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Malaysia Censoring ‘No Fire Zone,’ An Attack On Art – Index On Censorship

Index on Censorship (IoC) has highlighted five cases of artistes attacked in 2013 for their performances as an infringement on their freedom of expression. However, while four of the five cases are of intolerant governments and militants groups trying to silence critical voices of performers in their own countries, one instance is different.
Lena Hendry is a programme officer for the non-profit KOMAS in Kuala Lampur Malaysia, but could be imprisoned and fined if found guilty by the Malaysian courts for the private screening of No Fire Zone, a documentary on the massacre of Tamil civilians in Sri Lanka during the final few months of the civil war ending in May 2009.

The other four cases highlighted by IoC are: Weld El 15 (aka Yaacoub) the Tunisian rapper arrested and sentenced for two years for posting an online song ‘Police are Dogs’ and later released on a six-month suspended sentence;  Kazakh poet Aaron Atabek sentenced to 18 years in prison for protesting the demolition of a shanty town and later put in solitary confinement for smuggling out poetry of protest while in detention; death threats by Islamic militants on 12,000 singers and musicians in Mali that has put them out of work, closed theatres and forced some to flee overseas; 19 actors in the city of El Kef in Tunisia assaulted by Salafi militants and later arrested by the police on charges of indecency that carries a sentence of six months incarceration.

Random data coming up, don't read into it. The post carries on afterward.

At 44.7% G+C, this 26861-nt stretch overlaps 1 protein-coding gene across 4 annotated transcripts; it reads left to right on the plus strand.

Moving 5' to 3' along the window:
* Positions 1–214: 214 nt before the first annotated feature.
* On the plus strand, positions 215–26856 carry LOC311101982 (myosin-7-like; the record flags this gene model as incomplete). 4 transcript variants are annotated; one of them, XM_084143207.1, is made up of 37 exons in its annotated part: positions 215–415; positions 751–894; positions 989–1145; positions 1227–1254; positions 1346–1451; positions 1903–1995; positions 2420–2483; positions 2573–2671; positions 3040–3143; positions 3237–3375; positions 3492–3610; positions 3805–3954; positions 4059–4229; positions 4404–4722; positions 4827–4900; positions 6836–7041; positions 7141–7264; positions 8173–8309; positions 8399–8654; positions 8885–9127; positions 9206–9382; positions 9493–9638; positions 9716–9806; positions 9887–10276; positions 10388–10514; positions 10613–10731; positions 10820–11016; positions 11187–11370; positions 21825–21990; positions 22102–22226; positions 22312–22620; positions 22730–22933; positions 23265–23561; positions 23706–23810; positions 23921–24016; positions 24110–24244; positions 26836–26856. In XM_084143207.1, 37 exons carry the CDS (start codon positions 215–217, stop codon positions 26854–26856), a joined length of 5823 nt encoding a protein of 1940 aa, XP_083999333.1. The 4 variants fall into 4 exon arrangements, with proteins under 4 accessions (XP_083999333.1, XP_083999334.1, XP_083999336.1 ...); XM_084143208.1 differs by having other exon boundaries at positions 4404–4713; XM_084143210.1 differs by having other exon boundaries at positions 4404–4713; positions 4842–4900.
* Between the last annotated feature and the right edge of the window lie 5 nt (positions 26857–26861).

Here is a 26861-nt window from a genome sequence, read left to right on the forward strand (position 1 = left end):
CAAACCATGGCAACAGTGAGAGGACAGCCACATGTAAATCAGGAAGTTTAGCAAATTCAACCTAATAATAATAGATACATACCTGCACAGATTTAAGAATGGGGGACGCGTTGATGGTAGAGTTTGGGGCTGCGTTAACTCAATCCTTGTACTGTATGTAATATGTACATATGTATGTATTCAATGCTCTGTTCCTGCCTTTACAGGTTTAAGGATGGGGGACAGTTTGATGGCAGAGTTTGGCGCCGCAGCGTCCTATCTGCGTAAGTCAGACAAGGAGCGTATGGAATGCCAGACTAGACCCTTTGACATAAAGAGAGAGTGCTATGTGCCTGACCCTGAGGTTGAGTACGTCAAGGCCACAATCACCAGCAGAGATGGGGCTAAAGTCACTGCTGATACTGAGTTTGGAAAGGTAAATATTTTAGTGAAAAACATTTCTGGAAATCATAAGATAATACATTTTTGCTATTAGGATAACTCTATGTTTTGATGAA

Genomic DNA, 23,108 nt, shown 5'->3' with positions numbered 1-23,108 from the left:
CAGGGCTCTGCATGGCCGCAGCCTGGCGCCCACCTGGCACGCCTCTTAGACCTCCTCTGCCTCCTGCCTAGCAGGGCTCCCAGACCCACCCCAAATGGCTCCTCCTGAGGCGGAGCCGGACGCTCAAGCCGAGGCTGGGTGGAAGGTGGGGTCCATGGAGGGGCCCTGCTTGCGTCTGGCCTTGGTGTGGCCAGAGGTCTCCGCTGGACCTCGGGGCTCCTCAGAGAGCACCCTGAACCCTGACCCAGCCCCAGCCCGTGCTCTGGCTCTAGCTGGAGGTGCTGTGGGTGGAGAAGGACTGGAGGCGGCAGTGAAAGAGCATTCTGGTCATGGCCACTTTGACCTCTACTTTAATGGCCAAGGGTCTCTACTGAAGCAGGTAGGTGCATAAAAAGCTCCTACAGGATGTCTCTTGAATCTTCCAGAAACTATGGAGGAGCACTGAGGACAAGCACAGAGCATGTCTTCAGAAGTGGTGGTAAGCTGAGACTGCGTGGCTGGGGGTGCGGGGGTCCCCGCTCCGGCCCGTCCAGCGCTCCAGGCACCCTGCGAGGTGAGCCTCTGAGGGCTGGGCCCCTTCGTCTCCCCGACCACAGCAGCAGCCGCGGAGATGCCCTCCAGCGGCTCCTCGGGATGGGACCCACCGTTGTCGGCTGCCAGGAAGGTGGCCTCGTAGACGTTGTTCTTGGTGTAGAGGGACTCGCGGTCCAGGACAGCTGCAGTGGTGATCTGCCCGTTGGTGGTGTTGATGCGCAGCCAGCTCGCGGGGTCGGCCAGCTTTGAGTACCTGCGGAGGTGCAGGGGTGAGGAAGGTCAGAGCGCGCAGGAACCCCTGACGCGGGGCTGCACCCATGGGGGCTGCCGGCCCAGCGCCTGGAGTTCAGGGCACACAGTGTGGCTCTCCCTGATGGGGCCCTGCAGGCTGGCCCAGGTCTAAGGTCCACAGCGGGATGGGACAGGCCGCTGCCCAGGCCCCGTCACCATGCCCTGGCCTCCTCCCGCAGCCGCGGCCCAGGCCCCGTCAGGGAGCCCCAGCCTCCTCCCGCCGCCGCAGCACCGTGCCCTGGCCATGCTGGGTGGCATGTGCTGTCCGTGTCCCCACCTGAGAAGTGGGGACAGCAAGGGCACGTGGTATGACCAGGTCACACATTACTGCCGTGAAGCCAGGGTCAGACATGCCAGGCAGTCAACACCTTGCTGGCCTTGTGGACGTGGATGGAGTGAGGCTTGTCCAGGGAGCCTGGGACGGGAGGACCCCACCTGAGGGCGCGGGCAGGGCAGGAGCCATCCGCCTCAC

This blog featured in previous posts the cases of Lena Hendry and Weld El 15.
However, the Weld El 15 case posted was not on his arrest for his online song ‘Police are Dogs’ but for another conviction in September for a concert performance in Hammemet with fellow-rapper Klay BBJ (aka Ahamed Ben Ahamed).
Lena Hendry was arrested by Malaysian police. On July 3, a private screening before an invited audience of No Fire Zone was co-organised by Pusat KOMAS, the Malaysian human rights NGO and KL & Selangor Chinese Assembly Hall Civil Right Committee. Before the event the organisers received a fax from the Sri Lankan High Commission in Kuala Lampur asking it not be screened and accusing the organisers of supporting terrorism, said a Malaysian news website FMT.
The screening was disrupted midway by Malaysian officials of the home ministry and the police. Although they were persuaded to let the film continue, all members of the audience leaving the hall had their identity papers scrutinised. KOMAS, says in a press release, “This is a clear abuse of power as it was not necessary for them to harass the audience who had just come to watch the movie.”
Although Hendry was told to appear in court on August 6, the hearing was postponed to September 19.  On the 19th Hendry was charged under Film Censorship Act but it unclear whether others were too.  “[to] ridiculously proceed with this travesty of justice by the charging of Lena Hendry is evident of the KDN and the AG Chambers’ bully tactics and total disregard of universal human rights principles and worse of all, the Malaysian Constitution,” reported MSN.